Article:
Wisconsin Drumlins

March 15, 2005


Provided and copyright by: Dale Chadwick
Summary authors & editors: Dale Chadwick; Jim Foster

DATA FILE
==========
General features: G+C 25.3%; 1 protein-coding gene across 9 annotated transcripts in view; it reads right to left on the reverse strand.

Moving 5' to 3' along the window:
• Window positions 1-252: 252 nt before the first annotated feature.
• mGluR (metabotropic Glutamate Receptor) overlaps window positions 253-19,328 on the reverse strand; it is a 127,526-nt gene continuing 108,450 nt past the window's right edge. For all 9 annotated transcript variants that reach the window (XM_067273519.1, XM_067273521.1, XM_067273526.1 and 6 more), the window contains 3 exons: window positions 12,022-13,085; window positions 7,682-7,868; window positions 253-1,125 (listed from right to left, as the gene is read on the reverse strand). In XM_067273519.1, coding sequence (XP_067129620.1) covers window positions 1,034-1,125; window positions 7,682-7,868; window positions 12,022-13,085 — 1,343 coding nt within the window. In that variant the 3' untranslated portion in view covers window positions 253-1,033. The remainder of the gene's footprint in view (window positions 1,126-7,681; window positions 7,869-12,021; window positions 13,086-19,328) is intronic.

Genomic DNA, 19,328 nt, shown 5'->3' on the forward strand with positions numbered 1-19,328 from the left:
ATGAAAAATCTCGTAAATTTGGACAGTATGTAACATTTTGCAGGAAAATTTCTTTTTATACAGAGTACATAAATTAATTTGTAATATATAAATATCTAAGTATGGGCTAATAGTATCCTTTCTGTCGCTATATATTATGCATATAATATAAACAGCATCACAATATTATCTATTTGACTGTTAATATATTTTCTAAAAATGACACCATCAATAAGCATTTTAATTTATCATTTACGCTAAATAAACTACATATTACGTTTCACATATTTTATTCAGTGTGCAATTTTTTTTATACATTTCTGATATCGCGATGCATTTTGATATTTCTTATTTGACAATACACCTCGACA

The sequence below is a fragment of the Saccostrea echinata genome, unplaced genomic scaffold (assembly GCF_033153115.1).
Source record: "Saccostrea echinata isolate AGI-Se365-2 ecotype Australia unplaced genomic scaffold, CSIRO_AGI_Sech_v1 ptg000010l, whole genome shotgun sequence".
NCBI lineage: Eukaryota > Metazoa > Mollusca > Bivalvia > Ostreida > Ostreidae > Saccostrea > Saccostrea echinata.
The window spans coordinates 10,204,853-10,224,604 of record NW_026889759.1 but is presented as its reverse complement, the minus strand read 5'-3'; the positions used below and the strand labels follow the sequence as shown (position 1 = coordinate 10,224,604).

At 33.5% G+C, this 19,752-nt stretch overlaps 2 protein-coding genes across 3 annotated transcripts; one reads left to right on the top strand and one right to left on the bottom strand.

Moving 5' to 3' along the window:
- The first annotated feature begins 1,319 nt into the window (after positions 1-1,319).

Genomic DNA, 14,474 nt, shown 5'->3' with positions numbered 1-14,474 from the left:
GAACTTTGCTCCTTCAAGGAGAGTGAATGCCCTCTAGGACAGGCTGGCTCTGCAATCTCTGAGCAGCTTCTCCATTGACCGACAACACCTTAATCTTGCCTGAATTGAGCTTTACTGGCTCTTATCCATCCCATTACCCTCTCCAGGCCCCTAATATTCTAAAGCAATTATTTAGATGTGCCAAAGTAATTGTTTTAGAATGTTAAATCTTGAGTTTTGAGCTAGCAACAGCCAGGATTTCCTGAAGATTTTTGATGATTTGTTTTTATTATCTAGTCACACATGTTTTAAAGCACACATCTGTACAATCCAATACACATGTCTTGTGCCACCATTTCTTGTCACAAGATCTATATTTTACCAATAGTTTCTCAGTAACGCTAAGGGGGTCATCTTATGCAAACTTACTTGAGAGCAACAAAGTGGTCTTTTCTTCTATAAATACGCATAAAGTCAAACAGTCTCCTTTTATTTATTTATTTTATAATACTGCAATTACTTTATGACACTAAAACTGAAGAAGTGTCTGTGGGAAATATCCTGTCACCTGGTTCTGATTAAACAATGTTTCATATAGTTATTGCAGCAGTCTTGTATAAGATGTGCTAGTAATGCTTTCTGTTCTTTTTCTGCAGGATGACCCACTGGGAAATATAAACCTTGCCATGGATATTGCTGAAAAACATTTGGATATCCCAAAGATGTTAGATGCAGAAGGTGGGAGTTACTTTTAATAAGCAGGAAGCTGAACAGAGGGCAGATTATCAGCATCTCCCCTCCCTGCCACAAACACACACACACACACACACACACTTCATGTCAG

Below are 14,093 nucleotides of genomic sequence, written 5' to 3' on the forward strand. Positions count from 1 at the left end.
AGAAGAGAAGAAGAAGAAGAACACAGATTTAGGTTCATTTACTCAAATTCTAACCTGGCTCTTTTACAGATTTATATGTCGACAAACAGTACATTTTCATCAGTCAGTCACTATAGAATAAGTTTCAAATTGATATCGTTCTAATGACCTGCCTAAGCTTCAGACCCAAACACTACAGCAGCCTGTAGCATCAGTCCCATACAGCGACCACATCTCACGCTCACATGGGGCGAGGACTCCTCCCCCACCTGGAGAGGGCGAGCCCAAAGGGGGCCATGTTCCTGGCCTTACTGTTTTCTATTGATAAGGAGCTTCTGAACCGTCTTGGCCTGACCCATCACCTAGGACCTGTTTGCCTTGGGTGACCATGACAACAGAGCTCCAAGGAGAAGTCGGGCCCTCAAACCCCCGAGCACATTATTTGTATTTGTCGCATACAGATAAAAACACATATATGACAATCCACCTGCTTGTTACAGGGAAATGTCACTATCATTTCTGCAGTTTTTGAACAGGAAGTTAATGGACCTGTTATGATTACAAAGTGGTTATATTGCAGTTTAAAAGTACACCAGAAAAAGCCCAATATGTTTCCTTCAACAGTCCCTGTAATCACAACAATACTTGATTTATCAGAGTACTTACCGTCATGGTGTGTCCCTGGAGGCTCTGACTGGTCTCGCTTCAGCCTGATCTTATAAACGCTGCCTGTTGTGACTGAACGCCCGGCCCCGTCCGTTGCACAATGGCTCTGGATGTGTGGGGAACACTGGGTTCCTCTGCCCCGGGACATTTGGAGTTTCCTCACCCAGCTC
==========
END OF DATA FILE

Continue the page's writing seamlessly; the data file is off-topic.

The photo above was taken over southeastern Wisconsin from a commercial jet on the morning of February 18, 2005. The early morning sunlight (7:21 a.m. Central Standard Time), shadowing on the western side of the oriented hills and the drifted snow on the eastern side of these hills, act to enhance subtle geologic features. These streamlined hills are called drumlins and are evidence of past glacial deposition. They formed beneath moving glacial ice and parallel the direction the ice once flowed. They're typically about 8-60 m (25-200 ft) high, several hundred m in width and perhaps 1 km or more in length.

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